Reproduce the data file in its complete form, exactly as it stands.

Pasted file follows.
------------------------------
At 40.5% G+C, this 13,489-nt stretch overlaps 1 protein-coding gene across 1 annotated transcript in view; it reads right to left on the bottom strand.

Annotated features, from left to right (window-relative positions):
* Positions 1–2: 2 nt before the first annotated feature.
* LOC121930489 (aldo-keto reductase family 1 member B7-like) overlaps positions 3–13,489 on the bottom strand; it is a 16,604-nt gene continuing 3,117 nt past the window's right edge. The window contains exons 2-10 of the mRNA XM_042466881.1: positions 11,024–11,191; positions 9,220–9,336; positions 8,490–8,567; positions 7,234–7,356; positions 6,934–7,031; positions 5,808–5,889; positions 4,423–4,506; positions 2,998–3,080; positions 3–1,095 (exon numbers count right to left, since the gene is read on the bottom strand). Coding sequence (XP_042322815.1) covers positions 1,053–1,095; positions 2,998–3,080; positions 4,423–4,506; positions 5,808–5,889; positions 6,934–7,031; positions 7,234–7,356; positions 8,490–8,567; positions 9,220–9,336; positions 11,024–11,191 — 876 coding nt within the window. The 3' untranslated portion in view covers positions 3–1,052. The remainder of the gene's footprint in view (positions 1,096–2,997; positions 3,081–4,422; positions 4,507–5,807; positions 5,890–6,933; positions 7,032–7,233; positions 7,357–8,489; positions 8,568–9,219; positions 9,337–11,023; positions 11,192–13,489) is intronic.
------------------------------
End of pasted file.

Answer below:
At 40.5% G+C, this 13,489-nt stretch overlaps 1 protein-coding gene across 1 annotated transcript in view; it reads right to left on the bottom strand.

Annotated features, from left to right (window-relative positions):
* Positions 1–2: 2 nt before the first annotated feature.
* LOC121930489 (aldo-keto reductase family 1 member B7-like) overlaps positions 3–13,489 on the bottom strand; it is a 16,604-nt gene continuing 3,117 nt past the window's right edge. The window contains exons 2-10 of the mRNA XM_042466881.1: positions 11,024–11,191; positions 9,220–9,336; positions 8,490–8,567; positions 7,234–7,356; positions 6,934–7,031; positions 5,808–5,889; positions 4,423–4,506; positions 2,998–3,080; positions 3–1,095 (exon numbers count right to left, since the gene is read on the bottom strand). Coding sequence (XP_042322815.1) covers positions 1,053–1,095; positions 2,998–3,080; positions 4,423–4,506; positions 5,808–5,889; positions 6,934–7,031; positions 7,234–7,356; positions 8,490–8,567; positions 9,220–9,336; positions 11,024–11,191 — 876 coding nt within the window. The 3' untranslated portion in view covers positions 3–1,052. The remainder of the gene's footprint in view (positions 1,096–2,997; positions 3,081–4,422; positions 4,507–5,807; positions 5,890–6,933; positions 7,032–7,233; positions 7,357–8,489; positions 8,568–9,219; positions 9,337–11,023; positions 11,192–13,489) is intronic.